I gathered the tools I would need for my task, setting them on the car seat in a neat pile so I wouldn’t forget anything. I had a pen and a notebook, sunglasses and a baseball cap, a bottle of water and my camera, complete with an extra memory card. I slipped on my flip flops, smeared my nose with sunscreen, and dabbed insect repellent on my ankles. I was as ready as I would ever be. Shaking with anticipation, I stepped out onto the sizzling parking lot.
Every year, America’s foremost beach authority, Dr. Stephen Leatherman – aka Dr. Beach – reviews, evaluates and ranks the country’s beaches on 50 criteria, including the softness of the sand, the water color, the beach’s safety record, and other factors. Based on the results, he names the top ten beaches in the nation, a highly anticipated annual event.
In 2013, Barefoot Beach State Preserve near Bonita Springs made the list for the first time, coming in sixth. “The surf is gentle with waves generally being measured in inches, and the water is very shallow, making this a great beach for bathing and swimming for families,” Dr. Beach said.
It was my mission to discover what else inspired him about the park, set on 342 acres of natural land, one of the last undeveloped barrier islands on Florida's southwest coast.
The first thing I wanted see was the beach.
I pushed past the shade of the gumbo limbo trees and palms, following a boardwalk through the dunes, lush with sea oats and sea grapes. The air carried the sweet, salty perfume of the Gulf, and I could hear the melody of the surf. Finally, I could see the water, peeking from around a dune, an impossible hue of turquoise. I abandoned my flip flops and notebook at the end of the boardwalk, rushing out to get a better view.
The beach was a generous sweep of curved sand – 8,200 feet, I later learned – interrupted by an occasional group of chairs and beach umbrellas. I sifted a handful of sand through my fingers; it was soft, white, and brimming with tiny shells. Children played in the surf, able to stand in the shallow water a long ways from shore. The waves were only hints, inviting me to come in and cool off.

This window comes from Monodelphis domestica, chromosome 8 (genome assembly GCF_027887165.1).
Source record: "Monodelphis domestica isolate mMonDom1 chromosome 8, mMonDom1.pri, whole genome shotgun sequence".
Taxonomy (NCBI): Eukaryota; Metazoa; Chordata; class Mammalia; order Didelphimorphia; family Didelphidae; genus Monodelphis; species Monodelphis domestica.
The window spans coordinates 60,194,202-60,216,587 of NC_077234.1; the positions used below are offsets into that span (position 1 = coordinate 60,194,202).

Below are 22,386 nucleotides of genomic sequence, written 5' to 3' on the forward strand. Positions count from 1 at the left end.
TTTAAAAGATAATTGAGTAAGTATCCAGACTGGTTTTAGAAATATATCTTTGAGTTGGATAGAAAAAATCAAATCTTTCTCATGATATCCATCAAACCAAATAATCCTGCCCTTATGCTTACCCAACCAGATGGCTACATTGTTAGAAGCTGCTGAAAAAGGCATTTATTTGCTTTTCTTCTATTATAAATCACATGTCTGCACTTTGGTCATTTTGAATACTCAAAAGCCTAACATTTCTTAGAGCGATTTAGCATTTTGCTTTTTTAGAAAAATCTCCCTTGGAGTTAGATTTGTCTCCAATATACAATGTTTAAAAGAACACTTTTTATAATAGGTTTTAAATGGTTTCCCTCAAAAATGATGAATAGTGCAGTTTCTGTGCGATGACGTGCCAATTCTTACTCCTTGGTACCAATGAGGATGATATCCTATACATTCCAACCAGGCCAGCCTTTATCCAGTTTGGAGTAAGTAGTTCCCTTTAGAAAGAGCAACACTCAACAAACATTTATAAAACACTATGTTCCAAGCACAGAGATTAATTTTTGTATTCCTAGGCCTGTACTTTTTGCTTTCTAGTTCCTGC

The bottom sloped gently, and the water was clear enough I could see my toes when I was waist deep. I gazed up and down the coast, and took a deep breath. I could see buildings in the distance, but they were so far away they were only silhouettes. It was quiet enough to hear the songs of the birds and the sound of the wind playing through the sea oats. Clouds drifted, people splashed in the waves or lounged on the shore, and I found myself humming.
I swam in the Gulf and wandered the boardwalks, though admittedly I did not hike the mile and a half nature trail. I saw a pelican dive into the water, an osprey riding the sea breeze, and a Gopher Tortoise grazing on some flowers, placid enough he let me take his picture from only a few feet away. I explored the Learning Center, an overgrown tiki hut brimming with displays of shells and information about manatees and sea life, freshened up in the showers, and got a cold drink from the concession.
And I have to agree with Dr. Beach: Barefoot Beach Preserve is a winner. But you should check it for yourself. After all, if you want fast-acting relief, you should try slowing down.
If you go:
Barefoot Beach State Preserve
505 Barefoot Beach Blvd, North Naples, FL 34134